What if the people voluntarily vote that abortion is OK? What if they volunarily unite and declare that Truth can be decided by voting? How come Paul sends Timothy, with authority, to correct those who are spreading a false Gospel? Seems awfully authoritarian…he didn’t advise Timothy to go and poll the people to decide what areas they could compromise Truth in. The Truth seems to be something that Paul knows, and he’s willing to send Timothy out to correct the errors. I guess the people he sends Timothy to had come together and decided for themselves what Truth was, and Paul wasn’t going to let that slide.

You wrote: “Artificial unity imposed by authoritarian institutions only give an appearance of true unity.”

Then you disagree with Jesus, who gave the power of the keys to Peter. I think I’ll stick with Jesus. It’s ironic that you quote Scripture, which the authoritarian institution you have problems with compiled and declared (authoritatively) to be inspired. If you don’t think that a God-instituted Church has authority ("He who hears you hears me, and he who rejects you rejects me, and he who rejects me rejects him who sent me.” (Luke 10:16), then you logically reject that Truth is knowable whether you think you are a relativist or not.


#14

[quote=Sherlock]Angainor,

With all due respect—nonsense. The quote you give does not “prove” that “God did not want the people of Israel to have a king.”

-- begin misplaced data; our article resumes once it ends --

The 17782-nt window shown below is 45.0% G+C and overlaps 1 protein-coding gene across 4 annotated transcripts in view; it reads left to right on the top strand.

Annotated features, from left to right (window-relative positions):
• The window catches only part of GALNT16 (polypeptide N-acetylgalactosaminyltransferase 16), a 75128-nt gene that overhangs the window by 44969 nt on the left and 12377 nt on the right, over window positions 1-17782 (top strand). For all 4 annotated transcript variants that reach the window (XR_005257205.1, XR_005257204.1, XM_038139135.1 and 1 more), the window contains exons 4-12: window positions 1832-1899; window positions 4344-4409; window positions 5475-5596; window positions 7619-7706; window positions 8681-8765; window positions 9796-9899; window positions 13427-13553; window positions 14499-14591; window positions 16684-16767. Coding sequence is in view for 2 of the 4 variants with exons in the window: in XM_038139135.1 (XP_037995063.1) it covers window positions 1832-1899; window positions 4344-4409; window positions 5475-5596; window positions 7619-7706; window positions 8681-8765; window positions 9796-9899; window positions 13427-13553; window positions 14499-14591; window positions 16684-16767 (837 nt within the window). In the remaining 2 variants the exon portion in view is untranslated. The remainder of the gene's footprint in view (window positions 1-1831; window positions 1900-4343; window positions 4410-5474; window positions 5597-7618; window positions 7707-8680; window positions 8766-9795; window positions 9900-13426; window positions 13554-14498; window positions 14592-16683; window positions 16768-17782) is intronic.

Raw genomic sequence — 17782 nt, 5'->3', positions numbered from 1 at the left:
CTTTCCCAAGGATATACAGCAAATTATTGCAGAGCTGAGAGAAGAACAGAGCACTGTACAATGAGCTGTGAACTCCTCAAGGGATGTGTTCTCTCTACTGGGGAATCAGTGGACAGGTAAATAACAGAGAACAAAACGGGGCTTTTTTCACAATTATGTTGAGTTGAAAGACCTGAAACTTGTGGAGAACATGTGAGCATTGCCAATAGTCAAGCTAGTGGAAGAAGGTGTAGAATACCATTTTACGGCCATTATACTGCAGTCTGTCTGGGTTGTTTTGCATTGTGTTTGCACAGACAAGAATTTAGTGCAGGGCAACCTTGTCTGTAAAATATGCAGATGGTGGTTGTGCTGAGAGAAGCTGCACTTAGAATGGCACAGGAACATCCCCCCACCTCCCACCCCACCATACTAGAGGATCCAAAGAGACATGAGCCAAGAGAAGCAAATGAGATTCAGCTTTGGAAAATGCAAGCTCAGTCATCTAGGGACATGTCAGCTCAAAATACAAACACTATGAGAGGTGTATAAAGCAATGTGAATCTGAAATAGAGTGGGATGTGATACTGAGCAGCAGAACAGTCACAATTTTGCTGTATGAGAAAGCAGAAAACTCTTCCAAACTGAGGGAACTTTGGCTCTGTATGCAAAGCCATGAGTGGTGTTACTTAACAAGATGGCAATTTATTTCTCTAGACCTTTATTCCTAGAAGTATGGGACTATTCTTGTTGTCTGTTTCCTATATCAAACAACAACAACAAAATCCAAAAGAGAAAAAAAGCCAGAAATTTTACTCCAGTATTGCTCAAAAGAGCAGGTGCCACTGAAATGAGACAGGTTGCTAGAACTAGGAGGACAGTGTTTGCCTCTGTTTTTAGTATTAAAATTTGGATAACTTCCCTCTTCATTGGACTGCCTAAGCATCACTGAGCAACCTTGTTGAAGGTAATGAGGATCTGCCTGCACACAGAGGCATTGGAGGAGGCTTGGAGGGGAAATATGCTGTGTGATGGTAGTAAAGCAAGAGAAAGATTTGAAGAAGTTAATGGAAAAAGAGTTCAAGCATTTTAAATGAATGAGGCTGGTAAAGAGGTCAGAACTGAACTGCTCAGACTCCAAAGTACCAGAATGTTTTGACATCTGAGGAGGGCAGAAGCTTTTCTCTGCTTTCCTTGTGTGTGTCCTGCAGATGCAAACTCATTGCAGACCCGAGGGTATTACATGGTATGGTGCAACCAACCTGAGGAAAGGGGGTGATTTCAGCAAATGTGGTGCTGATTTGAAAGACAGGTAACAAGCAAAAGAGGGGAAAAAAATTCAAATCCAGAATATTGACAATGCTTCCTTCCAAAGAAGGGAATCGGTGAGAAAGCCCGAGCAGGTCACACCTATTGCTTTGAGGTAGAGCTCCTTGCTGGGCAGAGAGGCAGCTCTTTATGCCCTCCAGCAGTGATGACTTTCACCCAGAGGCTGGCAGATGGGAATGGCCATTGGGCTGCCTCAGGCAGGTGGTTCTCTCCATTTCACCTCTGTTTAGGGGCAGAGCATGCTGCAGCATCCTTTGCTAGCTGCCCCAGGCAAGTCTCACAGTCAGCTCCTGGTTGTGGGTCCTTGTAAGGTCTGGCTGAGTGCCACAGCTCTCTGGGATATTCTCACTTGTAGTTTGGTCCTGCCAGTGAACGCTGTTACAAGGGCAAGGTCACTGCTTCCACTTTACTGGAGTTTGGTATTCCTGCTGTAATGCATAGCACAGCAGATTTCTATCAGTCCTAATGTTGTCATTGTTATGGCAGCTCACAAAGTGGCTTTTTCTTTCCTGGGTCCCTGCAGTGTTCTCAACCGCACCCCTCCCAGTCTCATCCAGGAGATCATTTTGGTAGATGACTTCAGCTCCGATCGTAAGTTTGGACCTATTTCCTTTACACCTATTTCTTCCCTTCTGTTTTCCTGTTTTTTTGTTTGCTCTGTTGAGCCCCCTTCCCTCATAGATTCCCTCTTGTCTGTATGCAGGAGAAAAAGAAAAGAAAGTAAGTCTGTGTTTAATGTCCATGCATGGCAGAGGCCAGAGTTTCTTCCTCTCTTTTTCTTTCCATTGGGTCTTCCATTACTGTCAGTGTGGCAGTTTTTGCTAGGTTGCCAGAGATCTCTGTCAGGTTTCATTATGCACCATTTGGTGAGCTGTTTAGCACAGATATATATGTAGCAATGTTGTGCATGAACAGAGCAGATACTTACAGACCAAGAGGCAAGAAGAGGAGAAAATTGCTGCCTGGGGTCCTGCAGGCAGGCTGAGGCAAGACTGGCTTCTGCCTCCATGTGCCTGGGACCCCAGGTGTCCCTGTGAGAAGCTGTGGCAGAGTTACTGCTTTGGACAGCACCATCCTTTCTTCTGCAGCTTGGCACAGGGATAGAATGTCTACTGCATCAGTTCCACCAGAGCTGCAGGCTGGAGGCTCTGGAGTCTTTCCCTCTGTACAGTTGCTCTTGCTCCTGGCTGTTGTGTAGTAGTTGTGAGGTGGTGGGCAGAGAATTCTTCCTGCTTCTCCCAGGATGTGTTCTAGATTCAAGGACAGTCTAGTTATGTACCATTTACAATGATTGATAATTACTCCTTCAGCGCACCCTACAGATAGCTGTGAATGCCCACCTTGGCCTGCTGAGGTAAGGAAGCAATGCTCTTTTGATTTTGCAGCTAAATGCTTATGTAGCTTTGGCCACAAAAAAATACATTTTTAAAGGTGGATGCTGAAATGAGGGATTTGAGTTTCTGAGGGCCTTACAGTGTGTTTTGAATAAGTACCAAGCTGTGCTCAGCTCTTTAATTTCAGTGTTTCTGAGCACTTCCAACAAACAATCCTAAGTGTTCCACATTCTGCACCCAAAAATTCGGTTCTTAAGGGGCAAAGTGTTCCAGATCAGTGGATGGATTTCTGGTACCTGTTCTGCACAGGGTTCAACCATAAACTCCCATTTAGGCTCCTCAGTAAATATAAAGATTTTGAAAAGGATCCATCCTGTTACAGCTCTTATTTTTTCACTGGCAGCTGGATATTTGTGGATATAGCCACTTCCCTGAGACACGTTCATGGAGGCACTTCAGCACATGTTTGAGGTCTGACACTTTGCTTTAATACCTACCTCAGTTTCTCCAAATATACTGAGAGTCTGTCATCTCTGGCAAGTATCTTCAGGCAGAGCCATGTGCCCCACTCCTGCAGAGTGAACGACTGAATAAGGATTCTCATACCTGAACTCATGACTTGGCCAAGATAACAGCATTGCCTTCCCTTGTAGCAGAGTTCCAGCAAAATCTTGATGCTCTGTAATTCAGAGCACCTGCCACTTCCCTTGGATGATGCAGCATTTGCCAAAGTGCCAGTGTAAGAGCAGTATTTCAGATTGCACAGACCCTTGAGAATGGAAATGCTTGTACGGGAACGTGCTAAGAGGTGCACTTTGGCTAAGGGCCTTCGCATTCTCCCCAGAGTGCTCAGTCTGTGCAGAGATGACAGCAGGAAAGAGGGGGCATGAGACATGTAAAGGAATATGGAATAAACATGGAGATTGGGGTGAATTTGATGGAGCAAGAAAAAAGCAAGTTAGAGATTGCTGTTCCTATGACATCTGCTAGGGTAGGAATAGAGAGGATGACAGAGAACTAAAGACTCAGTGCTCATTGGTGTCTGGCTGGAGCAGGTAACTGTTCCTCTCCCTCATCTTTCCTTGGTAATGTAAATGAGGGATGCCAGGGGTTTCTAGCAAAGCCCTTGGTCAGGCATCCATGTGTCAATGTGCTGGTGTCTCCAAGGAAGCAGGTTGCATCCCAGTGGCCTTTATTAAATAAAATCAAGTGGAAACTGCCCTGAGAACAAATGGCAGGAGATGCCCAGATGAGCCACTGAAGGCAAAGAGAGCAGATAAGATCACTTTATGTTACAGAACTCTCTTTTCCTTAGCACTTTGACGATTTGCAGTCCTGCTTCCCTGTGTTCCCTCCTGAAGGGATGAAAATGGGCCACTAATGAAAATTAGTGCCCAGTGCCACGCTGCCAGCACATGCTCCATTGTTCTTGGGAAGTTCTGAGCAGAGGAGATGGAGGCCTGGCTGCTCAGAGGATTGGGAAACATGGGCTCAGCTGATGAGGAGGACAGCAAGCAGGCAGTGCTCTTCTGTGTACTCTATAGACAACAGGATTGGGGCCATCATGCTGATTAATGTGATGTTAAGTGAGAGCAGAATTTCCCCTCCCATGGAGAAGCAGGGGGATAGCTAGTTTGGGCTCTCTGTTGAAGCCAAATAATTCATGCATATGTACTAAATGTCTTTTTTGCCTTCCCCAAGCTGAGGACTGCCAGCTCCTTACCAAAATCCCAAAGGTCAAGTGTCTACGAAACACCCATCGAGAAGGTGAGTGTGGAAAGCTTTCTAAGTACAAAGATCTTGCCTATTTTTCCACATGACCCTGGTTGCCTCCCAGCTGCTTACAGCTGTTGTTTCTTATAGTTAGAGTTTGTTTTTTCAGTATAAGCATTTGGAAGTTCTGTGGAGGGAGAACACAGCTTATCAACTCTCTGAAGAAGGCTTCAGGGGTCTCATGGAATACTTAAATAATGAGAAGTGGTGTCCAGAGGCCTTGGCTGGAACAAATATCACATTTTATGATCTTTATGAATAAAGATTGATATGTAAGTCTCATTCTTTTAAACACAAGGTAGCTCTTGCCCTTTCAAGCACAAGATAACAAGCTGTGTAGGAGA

[/quote]

What???

This is scripture here, from the prophet Samuel, and it is quite clear. God’s prophet Samuel tried to talk the people out of a king, but they insisted. God does what he always does, he shows us the right path, but grants us the freedom to travel the wrong road. Do you also deny God was sorry He made Saul king?Then the word of the Lord dame to Samuel. “I am grieved that I have made Saul king, because he has turned away from me…”

1 Samuel 15:10-11a

He’s God, you know—if He didn’t want them to have kings, He wouldn’t have chosen them.God didn’t want Adam and Eve to sin, but he didn’t stop them. God isn’t authoritarian. He has given us the free will to disobey him.

"And Samuel said to Saul, “The Lord sent me to annoint you king over His people Israel; now hearken to the words of the Lord” (1 Sam 15: 1).At the people’s request. He tried to talk them out of it through Samuel.

Maybe “authoritarian” is the wrong word. God is truth. He wants us to follow the truth with no compromises. However, we are given the freewill to follow the wrong path. God allows his people to make mistakes. We should learn from them. God gave us the freedom to turn our backs to him. Only then can we then choose to turn to him in a meaningful way. Churches need the freedom to be separate before those Churches can choose to unite in a meaningful way.

Catholicism’s authoritative insistance of “we hold the keys” does not allow for a true uniting. At best, other Churches will become convinced of Catholicism’s claim and submit to Catholicism. Submitting is not uniting. Uniting is a chosen action of freewill. Submitting is the act of supressing your own will and obeying another’s.

God wants us to come to him of our own freewill.


#15

Angainor,

As Jesus said, all authority is given by God. Saul’s kingship was not what displeased God, it was Saul’s turning away from Him that displeased him. It’s not “kingship” or “authority” that is displeasing to God, it is people’s actions, whether king or citizen.